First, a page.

As the Lodi Police Department considers whether to alter the city’s current dog ordinance, some residents have decided to find refuge from Lodi’s dog parks.
A canal, running near Lower Sacramento Street, is a daily destination for many dog owners seeking a friendly and responsible atmosphere — something that doesn’t always exist at Lodi’s dog parks, some owners say.
“Most of the dogs out here are good dogs, and everybody who comes out here is nice,” said Robert Orozco, who regularly walks his two dogs on a dirt path along the canal.
Orozco used to bring his Australian terrier, Bosco, and yellow Labrador, Scooter, to Lodi’s dog parks, including Vinewood Park on the 1800 block of West Tokay Street. But during each trip he dealt with unsupervised, sometimes aggressive dogs and even confrontational owners, he said.
“You get people who have bad attitudes,” Orozco said. “They bring their dogs, let them off the leash then get (angry) because their dog doesn’t get along with yours.”
Matt Hayward is another Lodi resident who either brings his golden retriever, Zarri, to the canal or, on occasion, Lodi Lake — but not to the dog parks anymore.
He said that a few bad experiences have been enough to keep him away.
“I don’t take (Zarri) to the dog parks simply because there are a lot of owners who don’t keep an eye on their dogs — either dogs acting aggressively, or not picking up after them,” Hayward said.
The decision to talk about a new ordinance stemmed from an April incident in which a large pit bull mix broke free from his leash and mauled to death a small dachshund at Lodi Lake.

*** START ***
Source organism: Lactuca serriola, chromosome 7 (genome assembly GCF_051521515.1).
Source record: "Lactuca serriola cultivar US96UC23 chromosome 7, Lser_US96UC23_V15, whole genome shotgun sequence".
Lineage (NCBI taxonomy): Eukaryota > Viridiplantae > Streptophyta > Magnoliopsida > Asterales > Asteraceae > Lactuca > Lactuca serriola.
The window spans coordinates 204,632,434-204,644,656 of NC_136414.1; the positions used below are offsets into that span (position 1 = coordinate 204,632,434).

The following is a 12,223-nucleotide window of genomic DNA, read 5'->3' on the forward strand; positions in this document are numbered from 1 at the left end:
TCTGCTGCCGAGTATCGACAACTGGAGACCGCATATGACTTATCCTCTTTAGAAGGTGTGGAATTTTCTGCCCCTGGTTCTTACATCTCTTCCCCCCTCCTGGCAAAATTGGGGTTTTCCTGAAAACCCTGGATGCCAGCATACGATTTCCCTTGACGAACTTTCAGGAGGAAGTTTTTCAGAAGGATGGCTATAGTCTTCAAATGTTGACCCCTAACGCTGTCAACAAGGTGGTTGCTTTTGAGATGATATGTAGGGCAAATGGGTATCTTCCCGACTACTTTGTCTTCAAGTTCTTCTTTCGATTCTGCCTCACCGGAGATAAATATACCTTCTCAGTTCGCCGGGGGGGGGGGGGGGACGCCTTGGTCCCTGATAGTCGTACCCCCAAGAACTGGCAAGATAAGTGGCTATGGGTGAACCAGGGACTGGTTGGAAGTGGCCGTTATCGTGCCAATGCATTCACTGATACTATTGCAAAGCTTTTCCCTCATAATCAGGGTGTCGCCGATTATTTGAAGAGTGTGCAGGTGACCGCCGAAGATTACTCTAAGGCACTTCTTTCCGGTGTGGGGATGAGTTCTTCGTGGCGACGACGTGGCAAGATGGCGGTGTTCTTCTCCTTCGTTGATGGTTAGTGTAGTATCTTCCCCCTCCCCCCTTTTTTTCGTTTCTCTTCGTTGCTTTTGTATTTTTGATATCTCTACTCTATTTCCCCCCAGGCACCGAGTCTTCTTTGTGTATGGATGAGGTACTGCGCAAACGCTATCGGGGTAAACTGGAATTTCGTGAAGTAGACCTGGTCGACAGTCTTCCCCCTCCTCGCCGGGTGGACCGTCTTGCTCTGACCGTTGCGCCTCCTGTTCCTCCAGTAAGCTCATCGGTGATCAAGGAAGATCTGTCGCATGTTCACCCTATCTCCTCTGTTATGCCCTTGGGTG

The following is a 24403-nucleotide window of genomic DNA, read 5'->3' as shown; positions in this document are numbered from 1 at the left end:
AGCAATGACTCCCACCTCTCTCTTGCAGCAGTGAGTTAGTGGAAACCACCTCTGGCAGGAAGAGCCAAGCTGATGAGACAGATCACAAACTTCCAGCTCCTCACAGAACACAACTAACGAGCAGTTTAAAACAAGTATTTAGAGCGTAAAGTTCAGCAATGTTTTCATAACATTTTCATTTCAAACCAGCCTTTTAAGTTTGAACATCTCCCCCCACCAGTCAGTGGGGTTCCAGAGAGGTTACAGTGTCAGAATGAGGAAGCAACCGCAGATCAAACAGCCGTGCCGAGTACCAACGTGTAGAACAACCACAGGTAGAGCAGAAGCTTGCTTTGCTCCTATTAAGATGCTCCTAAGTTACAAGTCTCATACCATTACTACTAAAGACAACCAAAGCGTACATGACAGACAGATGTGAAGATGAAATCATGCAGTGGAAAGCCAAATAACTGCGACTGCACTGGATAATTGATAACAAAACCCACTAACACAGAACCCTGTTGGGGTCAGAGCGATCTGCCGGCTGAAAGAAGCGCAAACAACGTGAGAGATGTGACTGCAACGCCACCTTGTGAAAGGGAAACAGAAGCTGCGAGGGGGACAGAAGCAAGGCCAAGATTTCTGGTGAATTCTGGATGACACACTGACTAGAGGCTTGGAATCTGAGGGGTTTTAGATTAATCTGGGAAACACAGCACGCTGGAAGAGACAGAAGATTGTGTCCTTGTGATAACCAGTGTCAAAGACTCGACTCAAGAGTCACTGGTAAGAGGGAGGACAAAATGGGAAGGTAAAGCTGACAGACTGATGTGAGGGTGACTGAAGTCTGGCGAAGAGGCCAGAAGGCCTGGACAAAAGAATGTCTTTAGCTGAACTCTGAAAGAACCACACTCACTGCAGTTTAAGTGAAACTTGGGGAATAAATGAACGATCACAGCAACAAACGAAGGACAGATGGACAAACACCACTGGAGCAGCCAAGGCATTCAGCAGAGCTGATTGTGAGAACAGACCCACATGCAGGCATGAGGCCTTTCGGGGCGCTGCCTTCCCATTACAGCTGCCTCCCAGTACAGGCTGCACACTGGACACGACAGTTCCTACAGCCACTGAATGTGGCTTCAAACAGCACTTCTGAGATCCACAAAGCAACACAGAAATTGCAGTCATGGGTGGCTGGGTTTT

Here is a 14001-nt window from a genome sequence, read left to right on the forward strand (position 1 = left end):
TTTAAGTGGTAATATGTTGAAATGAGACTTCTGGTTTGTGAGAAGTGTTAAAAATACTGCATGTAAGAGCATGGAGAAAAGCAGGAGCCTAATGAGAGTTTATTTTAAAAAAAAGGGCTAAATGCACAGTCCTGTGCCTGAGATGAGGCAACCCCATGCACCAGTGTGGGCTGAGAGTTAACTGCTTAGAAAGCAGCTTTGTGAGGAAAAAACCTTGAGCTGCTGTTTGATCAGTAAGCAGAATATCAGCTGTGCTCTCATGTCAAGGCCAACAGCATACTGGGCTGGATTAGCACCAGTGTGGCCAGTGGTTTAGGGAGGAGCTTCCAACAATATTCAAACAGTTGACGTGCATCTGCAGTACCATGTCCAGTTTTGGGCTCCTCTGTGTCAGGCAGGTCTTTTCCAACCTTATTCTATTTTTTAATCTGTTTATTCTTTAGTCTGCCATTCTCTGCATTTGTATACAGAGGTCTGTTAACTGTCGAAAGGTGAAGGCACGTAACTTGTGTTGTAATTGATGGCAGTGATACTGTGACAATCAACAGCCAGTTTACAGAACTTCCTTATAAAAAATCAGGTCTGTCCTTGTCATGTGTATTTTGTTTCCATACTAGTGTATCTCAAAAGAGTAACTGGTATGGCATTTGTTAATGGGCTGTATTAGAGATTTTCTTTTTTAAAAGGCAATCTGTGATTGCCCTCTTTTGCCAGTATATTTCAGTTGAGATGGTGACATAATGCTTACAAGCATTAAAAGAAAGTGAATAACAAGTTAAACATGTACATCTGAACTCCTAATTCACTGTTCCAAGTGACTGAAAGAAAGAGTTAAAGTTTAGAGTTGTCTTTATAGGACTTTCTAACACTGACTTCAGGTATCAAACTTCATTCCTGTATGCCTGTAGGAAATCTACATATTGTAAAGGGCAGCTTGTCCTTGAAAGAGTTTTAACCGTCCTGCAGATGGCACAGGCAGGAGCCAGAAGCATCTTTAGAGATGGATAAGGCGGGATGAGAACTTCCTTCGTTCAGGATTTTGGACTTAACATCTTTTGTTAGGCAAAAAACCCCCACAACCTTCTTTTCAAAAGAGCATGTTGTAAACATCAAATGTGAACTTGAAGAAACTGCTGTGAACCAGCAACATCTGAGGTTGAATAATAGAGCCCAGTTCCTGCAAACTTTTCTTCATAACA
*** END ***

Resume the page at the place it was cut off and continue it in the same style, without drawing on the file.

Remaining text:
Six months later, the Lodi Police Department is researching dog ordinances in other cities and deciding whether to revise Lodi’s current rules.
Many years ago, the city decided to ban dogs from the Lodi Lake nature area. Hayward hopes that any new ordinance doesn’t include restricting dogs from more places around town.
“We definitely need places for dogs and places for them to get off their leash,” Hayward said. “I don’t want to see them scale it back anymore, but it’s the responsibility of dog owners to take care of business.”
Erik Shanklin, who regularly walks his two pit bulls through Lodi Lake, is concerned that a new dog ordinance will specifically target pit bulls.
“I have great dogs,” he said. “Unfortunately, the history behind (pit bulls) is horrible.”
On Wednesday, Riverside County adopted a new dog ordinance requiring all pit bulls and pit bull mixes to be sterilized. Violators will face a citation or misdemeanor charge.
Shanklin has long been an ostracized pit bull owner. While looking for a home, he was denied by 38 rental companies because of his pit bulls, he said.
While at the city’s dog parks, some owners expressed concern for the safety of their dogs based on pit bulls’ reputation, Shanklin said.
So he no longer takes his pit bulls to the city’s dog parks.
“It’s up to the owners to be responsible,” Shanklin said.
Contact reporter Kristopher Anderson at firstname.lastname@example.org.